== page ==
The Biotechnology Industry Organization (BIO) has announced that its member companies will soon grant wider access to clinical data, mirroring recent and similar efforts made by the pharmaceutical industry but falling short of calls made by transparency campaigners.
In recent years, a growing number of voices have been clamoring for greater transparency of clinical trials results, largely after some companies were found to have hidden unfavorable data regarding the safety of drugs which were later recalled.
In the US, these efforts have seen some success thanks to legislation passed to require basic trials data to be published to ClinicalTrials.gov, as well as lawsuits against companies that have resulted in some formerly-secret trials results being released. Despite the success of the website, however, the top-line results of many trials are still never made public, and raw trials data is almost never released.
However, thanks to campaigners in the EU, the European Medicines Agency (EMA) has recently been forging ahead with an ambitious proposal that would require much more in-depth reporting of clinical trials data. That data would need to be released regardless of the approval status of the drug.
Perhaps wary of similar efforts gaining ground in the US, two major pharmaceutical industry trade groups-the Pharmaceutical Research and Manufacturers of America (PhRMA) and the European Federation of Pharmaceutical Industries and Associations (EFPIA)-announced in July 2013 that they and their member companies would be adopting their own transparency plans.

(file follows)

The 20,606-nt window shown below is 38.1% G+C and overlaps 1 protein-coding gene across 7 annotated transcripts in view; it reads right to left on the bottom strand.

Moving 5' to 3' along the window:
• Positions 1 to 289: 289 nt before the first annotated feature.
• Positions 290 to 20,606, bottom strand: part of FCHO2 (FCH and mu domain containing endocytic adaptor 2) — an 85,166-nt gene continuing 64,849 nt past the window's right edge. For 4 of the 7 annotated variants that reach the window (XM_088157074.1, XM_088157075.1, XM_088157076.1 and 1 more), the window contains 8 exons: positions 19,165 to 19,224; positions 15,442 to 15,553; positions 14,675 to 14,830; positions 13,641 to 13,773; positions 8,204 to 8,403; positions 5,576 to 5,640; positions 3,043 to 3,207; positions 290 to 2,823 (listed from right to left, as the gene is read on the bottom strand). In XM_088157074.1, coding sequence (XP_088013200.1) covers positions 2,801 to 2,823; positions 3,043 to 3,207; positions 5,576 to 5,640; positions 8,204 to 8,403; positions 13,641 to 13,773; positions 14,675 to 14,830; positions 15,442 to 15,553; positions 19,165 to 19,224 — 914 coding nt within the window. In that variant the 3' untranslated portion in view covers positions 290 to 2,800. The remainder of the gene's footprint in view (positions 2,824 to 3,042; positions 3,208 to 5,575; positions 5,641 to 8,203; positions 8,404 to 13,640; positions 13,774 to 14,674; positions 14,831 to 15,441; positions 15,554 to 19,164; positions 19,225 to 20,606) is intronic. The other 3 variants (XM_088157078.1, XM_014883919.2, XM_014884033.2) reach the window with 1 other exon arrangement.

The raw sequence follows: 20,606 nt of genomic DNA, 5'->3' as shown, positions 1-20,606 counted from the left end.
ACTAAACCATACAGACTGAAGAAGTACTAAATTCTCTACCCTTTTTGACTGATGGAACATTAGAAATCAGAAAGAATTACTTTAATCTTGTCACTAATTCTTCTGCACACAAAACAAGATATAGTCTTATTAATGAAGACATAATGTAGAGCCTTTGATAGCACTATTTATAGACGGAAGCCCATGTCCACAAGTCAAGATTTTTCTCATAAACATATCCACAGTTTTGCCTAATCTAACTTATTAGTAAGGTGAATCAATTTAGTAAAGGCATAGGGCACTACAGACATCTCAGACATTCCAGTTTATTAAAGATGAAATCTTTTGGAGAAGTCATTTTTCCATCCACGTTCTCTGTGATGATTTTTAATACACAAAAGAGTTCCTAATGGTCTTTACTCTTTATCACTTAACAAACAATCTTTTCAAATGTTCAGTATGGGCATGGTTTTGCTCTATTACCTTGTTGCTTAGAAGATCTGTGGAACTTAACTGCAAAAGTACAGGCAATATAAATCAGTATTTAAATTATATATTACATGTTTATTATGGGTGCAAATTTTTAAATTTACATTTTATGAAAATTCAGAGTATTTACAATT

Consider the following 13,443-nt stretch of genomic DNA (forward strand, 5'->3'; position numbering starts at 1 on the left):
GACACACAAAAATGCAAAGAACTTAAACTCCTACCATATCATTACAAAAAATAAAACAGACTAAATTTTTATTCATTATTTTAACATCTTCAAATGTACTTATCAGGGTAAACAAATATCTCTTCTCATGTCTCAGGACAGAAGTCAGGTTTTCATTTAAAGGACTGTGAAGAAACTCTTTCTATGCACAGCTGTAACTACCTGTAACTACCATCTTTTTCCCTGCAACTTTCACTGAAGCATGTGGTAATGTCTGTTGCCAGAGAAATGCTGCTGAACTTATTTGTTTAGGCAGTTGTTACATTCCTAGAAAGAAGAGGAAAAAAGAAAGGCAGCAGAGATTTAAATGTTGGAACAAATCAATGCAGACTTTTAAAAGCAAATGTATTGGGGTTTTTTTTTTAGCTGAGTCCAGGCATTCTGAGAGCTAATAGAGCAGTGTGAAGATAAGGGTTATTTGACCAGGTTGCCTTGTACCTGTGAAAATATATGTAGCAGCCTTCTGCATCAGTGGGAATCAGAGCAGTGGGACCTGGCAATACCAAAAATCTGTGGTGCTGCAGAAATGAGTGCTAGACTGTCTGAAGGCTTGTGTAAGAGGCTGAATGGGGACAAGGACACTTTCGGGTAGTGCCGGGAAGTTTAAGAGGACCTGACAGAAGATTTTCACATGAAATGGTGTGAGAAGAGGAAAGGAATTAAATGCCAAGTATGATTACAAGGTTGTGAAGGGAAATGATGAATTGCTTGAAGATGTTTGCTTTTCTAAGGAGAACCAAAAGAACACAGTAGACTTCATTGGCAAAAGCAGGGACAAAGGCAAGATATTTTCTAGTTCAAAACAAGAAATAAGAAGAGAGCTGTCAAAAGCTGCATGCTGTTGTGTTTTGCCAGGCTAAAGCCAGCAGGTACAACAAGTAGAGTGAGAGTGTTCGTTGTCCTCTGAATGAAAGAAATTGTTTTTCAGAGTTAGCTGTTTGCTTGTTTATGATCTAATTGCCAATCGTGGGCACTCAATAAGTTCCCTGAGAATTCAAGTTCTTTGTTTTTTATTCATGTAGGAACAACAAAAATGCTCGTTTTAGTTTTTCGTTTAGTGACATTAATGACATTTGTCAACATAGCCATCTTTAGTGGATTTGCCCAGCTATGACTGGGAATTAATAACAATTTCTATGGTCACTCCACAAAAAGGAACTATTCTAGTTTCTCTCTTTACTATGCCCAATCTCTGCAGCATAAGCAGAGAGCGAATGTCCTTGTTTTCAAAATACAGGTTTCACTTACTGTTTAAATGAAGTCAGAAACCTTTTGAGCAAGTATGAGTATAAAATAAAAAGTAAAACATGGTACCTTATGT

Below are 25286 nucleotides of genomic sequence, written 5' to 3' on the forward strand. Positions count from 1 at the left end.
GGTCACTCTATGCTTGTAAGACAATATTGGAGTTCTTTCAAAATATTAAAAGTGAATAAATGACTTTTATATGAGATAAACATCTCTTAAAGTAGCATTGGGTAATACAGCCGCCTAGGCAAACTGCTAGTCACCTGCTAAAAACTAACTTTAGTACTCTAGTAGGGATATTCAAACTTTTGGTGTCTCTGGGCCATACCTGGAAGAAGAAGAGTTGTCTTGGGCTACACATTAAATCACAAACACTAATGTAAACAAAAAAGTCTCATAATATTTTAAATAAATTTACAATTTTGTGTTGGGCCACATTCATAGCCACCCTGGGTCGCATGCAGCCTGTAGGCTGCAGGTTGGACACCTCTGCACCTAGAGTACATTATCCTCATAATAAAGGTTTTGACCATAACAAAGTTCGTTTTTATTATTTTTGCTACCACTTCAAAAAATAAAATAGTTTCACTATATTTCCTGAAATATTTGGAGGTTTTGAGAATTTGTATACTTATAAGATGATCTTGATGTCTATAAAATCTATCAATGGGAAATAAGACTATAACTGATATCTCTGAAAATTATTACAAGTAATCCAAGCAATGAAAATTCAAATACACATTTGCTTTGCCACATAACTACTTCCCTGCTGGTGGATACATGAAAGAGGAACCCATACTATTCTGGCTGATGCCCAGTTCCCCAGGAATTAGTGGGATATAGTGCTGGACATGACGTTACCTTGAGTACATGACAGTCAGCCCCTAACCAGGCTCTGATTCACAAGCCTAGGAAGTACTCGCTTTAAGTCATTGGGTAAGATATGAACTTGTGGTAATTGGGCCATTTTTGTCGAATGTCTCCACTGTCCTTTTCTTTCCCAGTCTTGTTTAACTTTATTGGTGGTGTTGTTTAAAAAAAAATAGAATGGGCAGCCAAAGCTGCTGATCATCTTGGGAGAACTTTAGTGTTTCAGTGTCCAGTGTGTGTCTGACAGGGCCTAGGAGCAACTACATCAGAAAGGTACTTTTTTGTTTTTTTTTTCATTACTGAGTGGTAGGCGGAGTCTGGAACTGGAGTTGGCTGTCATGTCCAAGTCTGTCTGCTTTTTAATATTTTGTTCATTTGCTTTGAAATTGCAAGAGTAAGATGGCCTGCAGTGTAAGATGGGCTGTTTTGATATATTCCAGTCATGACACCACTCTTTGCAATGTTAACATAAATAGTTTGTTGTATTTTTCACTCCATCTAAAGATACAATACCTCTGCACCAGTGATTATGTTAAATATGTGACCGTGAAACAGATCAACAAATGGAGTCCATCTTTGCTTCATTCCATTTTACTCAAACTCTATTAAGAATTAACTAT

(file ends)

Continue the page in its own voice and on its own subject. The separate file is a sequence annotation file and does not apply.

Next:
The industry plans called for access to clinical trials data, but for that data to be limited to "qualified scientific and medical researchers" to prevent data from being misused or misinterpreted. The goal was to encourage "legitimate research" as defined by each member company, PhRMA and EFPIA said in a statement.
New BIO Plan
But PhRMA and EFPIA are both primarily concerned with manufacturers of chemical drugs-not manufacturers of biological therapies and treatments.
BIO, however, is concerned with those companies, and today unveiled its own plan for facilitating more access to clinical trials data.
In its Principles on Clinical Trial Data Sharing, BIO puts forth a plan that is similar in many respects to the one put forth by PhRMA and EFPIA. Companies would be tasked with publishing clinical trials data (such as in scientific journals), providing summarized results of almost all trials regardless of their outcome (all trials for approved drugs; all pivotal trials for unapproved drugs), and providing factual summaries of trial data to research participants.
Most important of all, BIO member companies will be charged will fulfilling "qualified requests from medical and scientific researchers for additional clinical trial data beyond those shared proactively with the public," it wrote. Those requests would be evaluated by each member company according to its own "criteria, procedures and timelines-not independent experts, as required under the PhRMA plan.
BIO added that companies are free to go above and beyond its basic principles as well. "We view the commitments outlined in these Principles as the opening of a dialogue that will grow and evolve with shared experience," it said. "We are and will remain committed to working with the broader scientific community to develop knowledge that will improve drug development, enhance public health, and reinforce public confidence in the safety and efficacy of our medicines."